Odd. It is a very strange life. I started out, after being trained classically, as a fake trumpet player wearing a skimpy dress in a hip-hop video! Next a seriously pained, jilted woman in another video. I acted for free in many shoe-string budget plays until I landed in the Negro Ensemble Company, home to such brilliant actors as Denzel Washington, Samuel Jackson, Ruby Dee and many more. I was able to work with Pulitzer Prize-winning playwright Charles Fuller and stayed for many years in a wonderful, supportive, environment, officially a professional actress. I did film and television and was wooed by my agents in LA. With high hopes I landed in LA, and in the beginning it was wonderful. As I mentioned I joined the Shakespeare Festival, and appeared on television shows including "thirtysomething" and "In the Heat of the Night." Then a wave of roles crashed down upon me. Maid uniforms and a variety of stereotypes were handed to me at the same time memories from my childhood surfaced. It was a combination that took me to great depression and despair, and forced me into a waitress job, where I saw actresses and directors I'd worked with in the past. It was humiliating to say the least, but I got help, joined support groups. I'd never stopped writing while I was acting — plays, poems, essays, now, as I shared before, it was writing that ultimately saved me.

Do you have a favorite role?

Yes, the princess in Shakespeare's "Love's Labours Lost." I grew up with my dad quoting Shakespeare constantly. Shylock from "The Merchant of Venice" was his favorite. Although my sister Narissa and I cried out for him to stop, I suppose it stuck. I've always loved the music of language.

Has the writing process given you insights into raising your daughter?

That's such a great question! I believe that I've been able to share how important it is not to give up, even against formidable odds. That you can face rejection time and again, and still keep pushing for your dream.

Even though my daughter has had to put up with her mom writing sometimes instead of playing with her Littlest Pet Shop toys or sewing dresses for her dolls, I believe that seeing her mother succeed has done far more for her than any words I could ever say. I've been working on this book for her entire life! She's 9. When we discovered that it was going to be published by Hogarth Press, a division of Random House, she said, "Mom I never thought you were going to finish that thing!" But she is so excited! Ecstatic. I think when daughters see their mothers achieving their dreams and being happy, whether it's being a hard working stay at home mom, or an out of the house working mom, children, especially daughters, learn that joy is possible. Even kids with a mom who sits at her computer clicking away in what her child assumes is a presumed folly. Even those daughters can gain a belief in themselves when their mother succeeds.

Can you speak about how autobiographical "Ruby" is?

"Ruby" is a bit like a pot of gumbo. There are moments, spices, that have been stirred in slowly — from my life and from the stories of others. My mother and her hometown of Liberty Community are the roux. The heart of the stew.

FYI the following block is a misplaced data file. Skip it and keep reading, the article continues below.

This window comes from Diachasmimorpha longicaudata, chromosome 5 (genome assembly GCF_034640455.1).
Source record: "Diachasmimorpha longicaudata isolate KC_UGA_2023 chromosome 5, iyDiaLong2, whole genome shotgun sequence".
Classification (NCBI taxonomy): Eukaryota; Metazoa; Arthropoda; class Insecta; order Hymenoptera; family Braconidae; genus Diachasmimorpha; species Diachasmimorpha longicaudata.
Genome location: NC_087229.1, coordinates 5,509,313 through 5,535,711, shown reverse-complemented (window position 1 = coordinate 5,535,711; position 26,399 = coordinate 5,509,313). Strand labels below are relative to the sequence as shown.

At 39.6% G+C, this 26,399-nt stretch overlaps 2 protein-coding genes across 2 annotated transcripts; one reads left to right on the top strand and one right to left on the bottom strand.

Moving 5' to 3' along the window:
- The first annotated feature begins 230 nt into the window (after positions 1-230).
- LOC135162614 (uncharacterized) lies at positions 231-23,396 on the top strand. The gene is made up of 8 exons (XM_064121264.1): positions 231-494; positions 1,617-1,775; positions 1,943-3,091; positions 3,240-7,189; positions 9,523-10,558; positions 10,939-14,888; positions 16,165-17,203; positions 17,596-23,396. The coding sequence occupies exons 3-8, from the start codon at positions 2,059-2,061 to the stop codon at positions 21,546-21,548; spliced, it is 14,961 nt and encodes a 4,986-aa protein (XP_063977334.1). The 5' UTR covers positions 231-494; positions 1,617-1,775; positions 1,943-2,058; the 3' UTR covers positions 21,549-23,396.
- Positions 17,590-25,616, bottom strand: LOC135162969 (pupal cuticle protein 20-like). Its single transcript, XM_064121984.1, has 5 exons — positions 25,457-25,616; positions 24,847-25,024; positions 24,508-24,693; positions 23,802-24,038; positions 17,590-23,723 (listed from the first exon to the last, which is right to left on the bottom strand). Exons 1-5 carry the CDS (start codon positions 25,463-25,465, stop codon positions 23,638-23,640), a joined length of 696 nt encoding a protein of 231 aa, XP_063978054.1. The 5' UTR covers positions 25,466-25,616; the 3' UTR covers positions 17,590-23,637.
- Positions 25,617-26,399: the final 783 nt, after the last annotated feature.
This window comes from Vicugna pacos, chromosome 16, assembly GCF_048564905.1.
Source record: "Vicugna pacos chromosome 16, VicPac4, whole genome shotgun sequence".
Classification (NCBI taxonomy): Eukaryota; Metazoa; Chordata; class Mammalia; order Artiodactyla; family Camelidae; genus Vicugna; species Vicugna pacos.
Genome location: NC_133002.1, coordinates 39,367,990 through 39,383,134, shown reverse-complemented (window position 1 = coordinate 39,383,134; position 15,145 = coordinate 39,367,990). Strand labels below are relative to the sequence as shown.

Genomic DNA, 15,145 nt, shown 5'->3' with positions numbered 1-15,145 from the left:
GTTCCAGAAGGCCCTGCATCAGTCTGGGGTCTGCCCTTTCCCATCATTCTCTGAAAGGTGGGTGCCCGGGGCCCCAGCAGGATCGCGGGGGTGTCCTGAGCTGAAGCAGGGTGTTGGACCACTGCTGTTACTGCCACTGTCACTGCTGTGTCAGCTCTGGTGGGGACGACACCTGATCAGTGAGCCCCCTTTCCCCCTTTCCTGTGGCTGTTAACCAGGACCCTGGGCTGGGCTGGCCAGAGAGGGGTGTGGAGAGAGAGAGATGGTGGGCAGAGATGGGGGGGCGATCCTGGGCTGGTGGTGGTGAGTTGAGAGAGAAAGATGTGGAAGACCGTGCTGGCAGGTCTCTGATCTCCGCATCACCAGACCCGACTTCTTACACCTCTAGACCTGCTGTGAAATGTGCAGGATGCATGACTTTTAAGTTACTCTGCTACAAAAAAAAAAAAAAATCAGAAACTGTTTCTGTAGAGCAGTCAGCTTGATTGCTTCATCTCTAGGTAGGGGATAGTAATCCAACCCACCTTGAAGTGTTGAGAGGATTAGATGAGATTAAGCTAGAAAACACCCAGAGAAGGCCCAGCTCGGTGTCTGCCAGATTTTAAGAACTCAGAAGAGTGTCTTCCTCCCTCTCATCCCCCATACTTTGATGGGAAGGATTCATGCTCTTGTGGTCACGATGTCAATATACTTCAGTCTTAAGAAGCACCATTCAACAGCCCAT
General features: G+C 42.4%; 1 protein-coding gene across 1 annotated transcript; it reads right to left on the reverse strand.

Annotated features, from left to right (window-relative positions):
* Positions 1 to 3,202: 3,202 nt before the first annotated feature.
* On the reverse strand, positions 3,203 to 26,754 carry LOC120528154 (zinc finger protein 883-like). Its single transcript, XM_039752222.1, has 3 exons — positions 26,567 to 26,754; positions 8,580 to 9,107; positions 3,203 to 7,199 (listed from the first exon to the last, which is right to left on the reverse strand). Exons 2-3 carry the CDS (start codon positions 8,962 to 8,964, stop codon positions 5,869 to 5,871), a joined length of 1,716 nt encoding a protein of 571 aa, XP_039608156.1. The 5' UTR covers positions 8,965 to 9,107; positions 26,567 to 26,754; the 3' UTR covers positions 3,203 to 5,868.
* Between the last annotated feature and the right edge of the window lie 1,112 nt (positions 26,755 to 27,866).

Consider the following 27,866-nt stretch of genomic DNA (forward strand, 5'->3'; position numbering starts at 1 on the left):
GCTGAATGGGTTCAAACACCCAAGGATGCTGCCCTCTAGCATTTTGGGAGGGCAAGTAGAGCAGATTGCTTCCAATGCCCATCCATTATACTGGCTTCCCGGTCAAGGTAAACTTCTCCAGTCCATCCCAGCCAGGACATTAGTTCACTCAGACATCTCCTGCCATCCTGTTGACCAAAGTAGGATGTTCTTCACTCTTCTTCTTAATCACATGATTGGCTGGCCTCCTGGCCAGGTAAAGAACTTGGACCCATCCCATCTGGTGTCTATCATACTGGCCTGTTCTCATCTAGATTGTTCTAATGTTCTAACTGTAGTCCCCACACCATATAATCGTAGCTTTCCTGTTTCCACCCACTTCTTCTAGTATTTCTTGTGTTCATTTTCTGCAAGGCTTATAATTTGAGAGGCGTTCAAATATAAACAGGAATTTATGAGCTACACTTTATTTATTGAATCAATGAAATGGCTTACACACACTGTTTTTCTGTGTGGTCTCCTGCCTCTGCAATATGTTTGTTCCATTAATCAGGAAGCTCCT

In addition to hearing about my mother's life on the farm, as my sister and I grew older, my mother also told us about our aunt who was murdered by the sheriff and his deputies for being romantically involved with a white man. I remember her telling how she was picking blackberries, and her friend pointed to a hill and said, "See that hill up there? That's where your sister Carrie was killed." Mom grew up wanting to tell, to write that story. Once "Ruby" was published she said, "Now that you have told this story, I don't have to write it. I just wanted the story of her murder to be told."

As I grew older and became a woman, I gathered my own stories — visiting my grandmother in Beaumont, Texas, traveling to Galveston. Sitting through Church of God in Christ revivals that she had taken us to that lasted late into the night.

My own history of abuse informed this novel as well. While I did not wander the red roads of East Texas like Ruby, I did drive around L.A. in my Ford Fiesta, pulling over to weep. It took "Ruby" 11 years to find love and support. While I had dear friends, my healing took almost that amount of time as well.

When I began working with homeless youth, I set my writing aside. All of my energy, every ounce of it was poured into those young people. While running a writing and education program, I helped my students write their own stories. Again, there were young people who had run away from horrific situations. The stories I heard broke my heart into pieces. These stores of degradation and abuse are woven into this novel as well.

Healing and love is something I found as well. Hope after crushing pain is part of my story as well. The fact that it is possible to heal from absolutely anything is what I learned from each strand, each piece of the braid that became "Ruby."

Topics (2):Books, People